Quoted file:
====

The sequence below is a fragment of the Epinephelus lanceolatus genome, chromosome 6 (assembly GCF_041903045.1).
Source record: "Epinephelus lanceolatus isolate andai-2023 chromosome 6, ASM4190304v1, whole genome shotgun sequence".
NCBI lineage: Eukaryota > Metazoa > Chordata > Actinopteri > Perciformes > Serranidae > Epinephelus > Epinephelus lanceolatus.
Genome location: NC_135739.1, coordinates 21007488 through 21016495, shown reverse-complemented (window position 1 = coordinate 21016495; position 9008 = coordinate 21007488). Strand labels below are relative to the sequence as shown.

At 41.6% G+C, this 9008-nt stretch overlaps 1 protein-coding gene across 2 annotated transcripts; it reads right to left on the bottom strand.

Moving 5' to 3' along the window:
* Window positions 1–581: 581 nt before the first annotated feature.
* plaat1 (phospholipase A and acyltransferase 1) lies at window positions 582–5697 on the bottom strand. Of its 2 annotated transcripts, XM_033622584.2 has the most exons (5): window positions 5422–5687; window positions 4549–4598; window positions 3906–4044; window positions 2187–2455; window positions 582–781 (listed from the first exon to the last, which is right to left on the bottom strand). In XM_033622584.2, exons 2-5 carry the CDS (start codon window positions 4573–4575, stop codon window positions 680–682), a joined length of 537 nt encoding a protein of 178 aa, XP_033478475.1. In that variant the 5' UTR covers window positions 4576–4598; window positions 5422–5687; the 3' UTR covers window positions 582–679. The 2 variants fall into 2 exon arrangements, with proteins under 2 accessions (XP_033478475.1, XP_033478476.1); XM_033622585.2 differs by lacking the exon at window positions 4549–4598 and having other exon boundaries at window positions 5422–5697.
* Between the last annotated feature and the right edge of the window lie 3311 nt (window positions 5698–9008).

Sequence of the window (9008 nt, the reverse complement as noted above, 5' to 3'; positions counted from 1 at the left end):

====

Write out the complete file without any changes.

The sequence below is a fragment of the Epinephelus lanceolatus genome, chromosome 6 (assembly GCF_041903045.1).
Source record: "Epinephelus lanceolatus isolate andai-2023 chromosome 6, ASM4190304v1, whole genome shotgun sequence".
NCBI lineage: Eukaryota > Metazoa > Chordata > Actinopteri > Perciformes > Serranidae > Epinephelus > Epinephelus lanceolatus.
Genome location: NC_135739.1, coordinates 21007488 through 21016495, shown reverse-complemented (window position 1 = coordinate 21016495; position 9008 = coordinate 21007488). Strand labels below are relative to the sequence as shown.

At 41.6% G+C, this 9008-nt stretch overlaps 1 protein-coding gene across 2 annotated transcripts; it reads right to left on the bottom strand.

Moving 5' to 3' along the window:
* Window positions 1–581: 581 nt before the first annotated feature.
* plaat1 (phospholipase A and acyltransferase 1) lies at window positions 582–5697 on the bottom strand. Of its 2 annotated transcripts, XM_033622584.2 has the most exons (5): window positions 5422–5687; window positions 4549–4598; window positions 3906–4044; window positions 2187–2455; window positions 582–781 (listed from the first exon to the last, which is right to left on the bottom strand). In XM_033622584.2, exons 2-5 carry the CDS (start codon window positions 4573–4575, stop codon window positions 680–682), a joined length of 537 nt encoding a protein of 178 aa, XP_033478475.1. In that variant the 5' UTR covers window positions 4576–4598; window positions 5422–5687; the 3' UTR covers window positions 582–679. The 2 variants fall into 2 exon arrangements, with proteins under 2 accessions (XP_033478475.1, XP_033478476.1); XM_033622585.2 differs by lacking the exon at window positions 4549–4598 and having other exon boundaries at window positions 5422–5697.
* Between the last annotated feature and the right edge of the window lie 3311 nt (window positions 5698–9008).

Sequence of the window (9008 nt, the reverse complement as noted above, 5' to 3'; positions counted from 1 at the left end):